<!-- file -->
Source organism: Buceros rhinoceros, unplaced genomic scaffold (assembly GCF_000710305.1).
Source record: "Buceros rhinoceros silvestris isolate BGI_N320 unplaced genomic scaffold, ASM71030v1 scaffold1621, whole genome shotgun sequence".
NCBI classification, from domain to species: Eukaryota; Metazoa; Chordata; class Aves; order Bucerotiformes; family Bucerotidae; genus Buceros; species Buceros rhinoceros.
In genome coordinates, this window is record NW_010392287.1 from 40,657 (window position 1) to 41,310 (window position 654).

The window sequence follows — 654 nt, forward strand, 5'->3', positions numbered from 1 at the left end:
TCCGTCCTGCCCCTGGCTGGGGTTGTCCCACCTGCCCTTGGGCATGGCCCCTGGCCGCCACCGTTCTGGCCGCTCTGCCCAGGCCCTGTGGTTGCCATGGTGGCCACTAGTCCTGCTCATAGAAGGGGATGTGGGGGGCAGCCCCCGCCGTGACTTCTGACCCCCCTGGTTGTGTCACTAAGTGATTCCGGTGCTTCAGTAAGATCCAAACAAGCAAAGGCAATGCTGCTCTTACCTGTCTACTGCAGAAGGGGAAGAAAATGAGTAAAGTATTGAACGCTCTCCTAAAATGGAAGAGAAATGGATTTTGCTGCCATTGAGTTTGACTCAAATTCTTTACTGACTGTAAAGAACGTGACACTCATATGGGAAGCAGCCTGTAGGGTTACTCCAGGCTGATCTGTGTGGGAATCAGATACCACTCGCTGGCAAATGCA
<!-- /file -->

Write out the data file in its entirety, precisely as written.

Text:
Source organism: Buceros rhinoceros, unplaced genomic scaffold (assembly GCF_000710305.1).
Source record: "Buceros rhinoceros silvestris isolate BGI_N320 unplaced genomic scaffold, ASM71030v1 scaffold1621, whole genome shotgun sequence".
NCBI classification, from domain to species: Eukaryota; Metazoa; Chordata; class Aves; order Bucerotiformes; family Bucerotidae; genus Buceros; species Buceros rhinoceros.
In genome coordinates, this window is record NW_010392287.1 from 40,657 (window position 1) to 41,310 (window position 654).

The window sequence follows — 654 nt, forward strand, 5'->3', positions numbered from 1 at the left end:
TCCGTCCTGCCCCTGGCTGGGGTTGTCCCACCTGCCCTTGGGCATGGCCCCTGGCCGCCACCGTTCTGGCCGCTCTGCCCAGGCCCTGTGGTTGCCATGGTGGCCACTAGTCCTGCTCATAGAAGGGGATGTGGGGGGCAGCCCCCGCCGTGACTTCTGACCCCCCTGGTTGTGTCACTAAGTGATTCCGGTGCTTCAGTAAGATCCAAACAAGCAAAGGCAATGCTGCTCTTACCTGTCTACTGCAGAAGGGGAAGAAAATGAGTAAAGTATTGAACGCTCTCCTAAAATGGAAGAGAAATGGATTTTGCTGCCATTGAGTTTGACTCAAATTCTTTACTGACTGTAAAGAACGTGACACTCATATGGGAAGCAGCCTGTAGGGTTACTCCAGGCTGATCTGTGTGGGAATCAGATACCACTCGCTGGCAAATGCA